Tired of being picked on for his weight, a 10-year-old vowed to change his lifestyle. He did just that, and even landed a book deal.
Marshall Reid had a tough time in the fourth grade, his mom Alexandra Reid recalls.
Bullied by students and even teachers for being overweight, Marshall changed schools at the end of the school year for a fresh start.
But he also decided to take action, drawing inspiration from the documentary “Super Size Me,” in which filmmaker Morgan Spurlock eats nothing but fast food for a month.
“He said, ‘Mom, we need to do the opposite of ‘Super Size Me.’ We need to start being healthy,’” Alexandra Reid says. “It was like a slap in the face. I instantly knew I was the responsible one. It was just too easy to stop by Little Caesar’s Pizza.”
So the Reids ditched the pizza and got healthy together. Mom and son came up with a list of healthy goals and looked at ways to incorporate them into their daily life. At the time, Marshall’s dad was stationed in Iraq, so the pair decided to post a video to YouTube so he could also take part.
That changed everything.
The video went viral. Marshall and his mom ended up booking appearances on CNN, met celebrity chef and obesity advocate Jamie Oliver and even landed a book deal.
Released on April 1, Portion Size Me: A Kid-Driven Plan to a Healthier Family tells the Reid family story while incorporating healthy tips and recipes for families looking to make similar changes into their own lives.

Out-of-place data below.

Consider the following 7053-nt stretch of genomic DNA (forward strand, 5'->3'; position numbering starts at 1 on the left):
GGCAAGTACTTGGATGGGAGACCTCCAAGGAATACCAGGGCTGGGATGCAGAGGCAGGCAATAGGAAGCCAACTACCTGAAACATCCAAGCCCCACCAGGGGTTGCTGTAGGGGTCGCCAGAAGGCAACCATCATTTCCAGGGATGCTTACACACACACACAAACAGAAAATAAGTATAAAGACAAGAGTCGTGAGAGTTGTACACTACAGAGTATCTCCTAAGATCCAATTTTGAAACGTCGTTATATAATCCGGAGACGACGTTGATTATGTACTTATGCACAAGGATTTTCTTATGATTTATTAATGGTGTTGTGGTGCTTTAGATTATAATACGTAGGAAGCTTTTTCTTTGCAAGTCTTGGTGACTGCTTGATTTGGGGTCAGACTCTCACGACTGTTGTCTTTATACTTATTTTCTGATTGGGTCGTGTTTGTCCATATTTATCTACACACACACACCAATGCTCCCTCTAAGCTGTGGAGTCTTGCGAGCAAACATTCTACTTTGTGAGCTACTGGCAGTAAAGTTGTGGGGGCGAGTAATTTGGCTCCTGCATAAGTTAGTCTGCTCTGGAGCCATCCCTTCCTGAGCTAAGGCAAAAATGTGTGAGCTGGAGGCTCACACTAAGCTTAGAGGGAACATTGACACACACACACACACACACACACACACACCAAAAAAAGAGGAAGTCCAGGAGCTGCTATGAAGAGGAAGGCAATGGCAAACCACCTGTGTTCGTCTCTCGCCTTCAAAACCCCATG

The goal of the book is to inspire families who might be struggling with figuring out how to maintain a healthy lifestyle. When brainstorming the book, the Reids realized that they felt they didn’t have time to cook and follow healthy recipes, and it took real commitment and focus to enact meaningful changes into their routines.
The Reids don’t claim to be health experts, but merely hope their story resonates with people, Alexandria Reid says. “I don’t have a bunch of letters behind my name, I’m really not an authority on anything. I’m just a mom,” she says.
The book is part of Marshall’s larger effort to become the “Martin Luther King, Jr. of childhood obesity,” his mom says. The youngster and his mom created the Portion Size Me campaign to promote healthy living, which they have promoted online and in their North Carolina community.
The hallmark of their effort is a kid-focused cooking competition that’s inspired by the television show “Chopped.” Called “Snack Wars,” the event sees young people face off to create healthy snacks with a limited number of ingredients, in front of a live audience of their peers.
“We want those kids on stage to encourage kids in the audience,“ Alexandra Reid says. “We try to make it fun.”
The Reids also hope to spread their message nationwide this summer when they spend seven weeks traveling cross-country in a vintage airstream camper.
Marshall’s dad is retiring from the military on May 1, so this summer is the first time in a long time that the entire family will be together for an extended period of time. Although the Portion Size Me campaign isn’t the primary reason for the trip, the Reids hope to use their travels to study food issues that are impacting communities across the country, including food deserts and sustainability issues. Depending on what they discover, the trip might become the basis of a second book.
The Reids also will have to adjust their own habits while on the road, mom admits.
“It’s not just about portion sizing your plate, it’s about portion sizing your life,” Alexandra Reid says. “We’re going to have to work really hard… we’re certainly going to have conversations and see how we can motivate each other and motivate ourselves. We’re going to have to get creative.”